“While we agree that the occurrence of another truly Earth-like planet is trivially impossible, we hold that this argument does not constrain the emergence of other inhabited planets. We argue here in the opposite direction and claim that Earth could turn out to be a marginally habitable world. In our view, a variety of processes exists that can make environmental conditions on a planet or moon more benign to life than is the case on Earth.”

As a start, the scientists suggest looking at the Alpha Centauri system, where researchers in 2012 discovered a planet close to Earth’s size that is likely not habitable because it orbits so close to its sun.

The star system, however, is about the right age and has low enough radiation to allow life to occur on a planet or moon that “evolved similarly as it did on Earth”, providing the planet or moon “had the chance to collect water from comets and planetesimals beyond the snowline.” Further, it’s just four light-years from Earth, making it a good target for telescopic observations.

You can read more details of their research in Astrobiology or in preprint version on Arxiv.

Closest Star To Our Sun Beckons In New Hubble Image

Remember that planet discovered near Alpha Centauri almost exactly a year ago? As you may remember, it’s the closest system to Earth, making some people speculate about how quickly we could get a spacecraft in that general direction. Four light years is close in galactic terms, but it’s a little far away for the technology we have now — unless we wanted to wait a few tens thousands of years for the journey to complete.

Meanwhile, we can at least take pictures of that star system. The Hubble Space Telescope team has released a new picture of Alpha Centauri’s sister star, Proxima Centauri. While Proxima is technically the closest star to Earth, it’s too faint to be seen by the naked eye, which is not all that surprising given it is only an eighth of the sun’s mass. Sometimes, however, it gets a little brighter.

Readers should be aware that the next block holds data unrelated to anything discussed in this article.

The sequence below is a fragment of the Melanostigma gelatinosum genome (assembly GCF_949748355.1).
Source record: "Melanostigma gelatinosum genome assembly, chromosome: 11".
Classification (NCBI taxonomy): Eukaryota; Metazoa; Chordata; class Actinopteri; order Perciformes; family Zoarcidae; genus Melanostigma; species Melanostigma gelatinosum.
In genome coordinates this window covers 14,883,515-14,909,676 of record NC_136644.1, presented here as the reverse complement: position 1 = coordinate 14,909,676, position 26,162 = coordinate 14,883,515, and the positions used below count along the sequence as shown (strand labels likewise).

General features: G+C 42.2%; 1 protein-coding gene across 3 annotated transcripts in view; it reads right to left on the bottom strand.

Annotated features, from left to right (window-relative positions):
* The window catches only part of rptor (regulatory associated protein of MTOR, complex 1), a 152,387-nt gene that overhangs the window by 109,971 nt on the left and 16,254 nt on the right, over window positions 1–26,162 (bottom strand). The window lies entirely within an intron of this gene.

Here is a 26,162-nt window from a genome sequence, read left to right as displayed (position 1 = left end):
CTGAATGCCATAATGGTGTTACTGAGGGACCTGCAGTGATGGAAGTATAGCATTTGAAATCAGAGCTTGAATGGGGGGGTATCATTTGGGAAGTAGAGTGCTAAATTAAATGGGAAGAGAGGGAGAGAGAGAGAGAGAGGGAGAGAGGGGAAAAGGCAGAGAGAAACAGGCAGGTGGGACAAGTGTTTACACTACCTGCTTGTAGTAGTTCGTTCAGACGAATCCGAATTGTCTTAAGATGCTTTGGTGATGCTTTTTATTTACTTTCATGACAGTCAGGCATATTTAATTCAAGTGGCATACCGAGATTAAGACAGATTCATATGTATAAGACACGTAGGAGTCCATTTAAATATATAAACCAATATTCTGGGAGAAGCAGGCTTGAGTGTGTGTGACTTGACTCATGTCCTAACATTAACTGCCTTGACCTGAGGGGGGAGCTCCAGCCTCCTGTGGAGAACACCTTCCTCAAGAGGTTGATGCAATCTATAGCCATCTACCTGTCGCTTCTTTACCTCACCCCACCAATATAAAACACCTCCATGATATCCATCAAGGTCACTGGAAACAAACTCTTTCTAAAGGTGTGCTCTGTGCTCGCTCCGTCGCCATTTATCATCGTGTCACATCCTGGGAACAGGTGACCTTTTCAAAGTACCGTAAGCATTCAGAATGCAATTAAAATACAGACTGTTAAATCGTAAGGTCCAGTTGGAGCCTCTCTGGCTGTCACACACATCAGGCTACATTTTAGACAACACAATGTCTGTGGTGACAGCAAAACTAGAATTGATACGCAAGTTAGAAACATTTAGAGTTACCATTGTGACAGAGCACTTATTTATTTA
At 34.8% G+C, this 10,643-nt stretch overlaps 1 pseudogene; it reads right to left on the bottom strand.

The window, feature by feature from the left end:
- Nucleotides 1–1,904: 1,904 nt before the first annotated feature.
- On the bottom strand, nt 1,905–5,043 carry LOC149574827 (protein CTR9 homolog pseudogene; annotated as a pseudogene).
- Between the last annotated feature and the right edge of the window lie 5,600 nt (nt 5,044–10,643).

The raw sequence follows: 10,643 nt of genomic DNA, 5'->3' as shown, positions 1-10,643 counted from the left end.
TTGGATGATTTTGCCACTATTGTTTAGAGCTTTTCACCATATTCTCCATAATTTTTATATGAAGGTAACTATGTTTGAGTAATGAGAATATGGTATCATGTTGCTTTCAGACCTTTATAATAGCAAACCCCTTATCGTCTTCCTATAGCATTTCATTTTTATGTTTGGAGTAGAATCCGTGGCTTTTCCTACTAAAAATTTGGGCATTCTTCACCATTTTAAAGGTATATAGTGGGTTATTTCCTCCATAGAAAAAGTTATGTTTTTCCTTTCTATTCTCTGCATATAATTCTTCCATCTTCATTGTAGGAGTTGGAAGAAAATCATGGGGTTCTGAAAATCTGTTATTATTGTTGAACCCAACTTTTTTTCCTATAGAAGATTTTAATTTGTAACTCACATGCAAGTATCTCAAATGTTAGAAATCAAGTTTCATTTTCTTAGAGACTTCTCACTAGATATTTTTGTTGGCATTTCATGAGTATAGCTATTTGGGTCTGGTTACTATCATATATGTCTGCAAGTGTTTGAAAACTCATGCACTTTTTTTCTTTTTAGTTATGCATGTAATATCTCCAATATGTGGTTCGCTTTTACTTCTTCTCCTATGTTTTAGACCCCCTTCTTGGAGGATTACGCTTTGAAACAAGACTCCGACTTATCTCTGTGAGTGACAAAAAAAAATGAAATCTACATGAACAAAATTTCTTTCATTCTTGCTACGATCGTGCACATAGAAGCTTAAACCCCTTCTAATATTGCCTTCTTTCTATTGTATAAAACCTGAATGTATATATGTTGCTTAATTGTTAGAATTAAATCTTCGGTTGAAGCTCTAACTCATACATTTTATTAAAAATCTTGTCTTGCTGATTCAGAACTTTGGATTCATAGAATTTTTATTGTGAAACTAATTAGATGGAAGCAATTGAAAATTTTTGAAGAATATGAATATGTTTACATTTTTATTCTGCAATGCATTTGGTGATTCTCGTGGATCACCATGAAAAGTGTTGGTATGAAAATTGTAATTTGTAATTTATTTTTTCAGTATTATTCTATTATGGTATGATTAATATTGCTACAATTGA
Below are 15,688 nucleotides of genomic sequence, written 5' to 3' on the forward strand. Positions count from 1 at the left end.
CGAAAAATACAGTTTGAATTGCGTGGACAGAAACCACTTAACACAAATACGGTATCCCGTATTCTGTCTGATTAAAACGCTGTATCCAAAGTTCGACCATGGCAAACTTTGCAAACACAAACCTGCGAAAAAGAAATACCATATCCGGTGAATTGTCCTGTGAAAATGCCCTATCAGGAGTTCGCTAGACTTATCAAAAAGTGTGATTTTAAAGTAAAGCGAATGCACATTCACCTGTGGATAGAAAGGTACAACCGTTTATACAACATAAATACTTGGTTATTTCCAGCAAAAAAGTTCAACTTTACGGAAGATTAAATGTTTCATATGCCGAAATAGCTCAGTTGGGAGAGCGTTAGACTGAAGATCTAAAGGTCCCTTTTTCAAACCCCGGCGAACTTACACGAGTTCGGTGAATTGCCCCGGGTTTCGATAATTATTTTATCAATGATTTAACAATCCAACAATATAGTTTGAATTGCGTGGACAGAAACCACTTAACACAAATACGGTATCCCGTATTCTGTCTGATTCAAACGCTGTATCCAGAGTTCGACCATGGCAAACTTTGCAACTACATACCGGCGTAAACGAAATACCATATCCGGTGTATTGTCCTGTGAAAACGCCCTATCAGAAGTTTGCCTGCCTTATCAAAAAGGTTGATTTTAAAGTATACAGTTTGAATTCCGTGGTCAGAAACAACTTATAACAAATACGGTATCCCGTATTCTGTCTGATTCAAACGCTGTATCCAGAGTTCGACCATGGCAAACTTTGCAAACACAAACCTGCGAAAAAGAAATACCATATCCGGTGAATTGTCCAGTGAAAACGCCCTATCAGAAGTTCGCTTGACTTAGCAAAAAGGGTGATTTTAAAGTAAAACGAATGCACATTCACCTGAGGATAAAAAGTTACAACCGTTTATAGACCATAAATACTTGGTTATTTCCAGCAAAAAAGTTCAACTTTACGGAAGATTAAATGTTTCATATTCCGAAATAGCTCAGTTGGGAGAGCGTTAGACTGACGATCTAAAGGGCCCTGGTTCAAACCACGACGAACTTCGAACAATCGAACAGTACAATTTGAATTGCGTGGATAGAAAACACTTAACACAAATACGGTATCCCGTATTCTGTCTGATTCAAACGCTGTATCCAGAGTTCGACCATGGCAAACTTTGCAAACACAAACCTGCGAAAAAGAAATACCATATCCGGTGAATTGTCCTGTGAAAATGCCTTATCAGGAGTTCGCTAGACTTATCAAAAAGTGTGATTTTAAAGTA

“Proxima is what is known as a ‘flare star’, meaning that convection processes within the star’s body make it prone to random and dramatic changes in brightness.” stated the Hubble European Space Agency Information Centre.

“The convection processes not only trigger brilliant bursts of starlight but, combined with other factors, mean that Proxima Centauri is in for a very long life.”

How long? Well, consider the following: the universe is about 13.8 billion years old and Proxima is expected to remain in middle age for another four TRILLION years. Plenty of time for us to send a spacecraft over there if we’re patient enough. (The universe itself is expected to last a while, as Wise Geek explains.)

The picture was nabbed with Hubble’s Wide Field and Planetary Camera 2, with neighbouring stars Alpha Centauri A and B out of the frame.

Source: Hubble European Space Agency Information Centre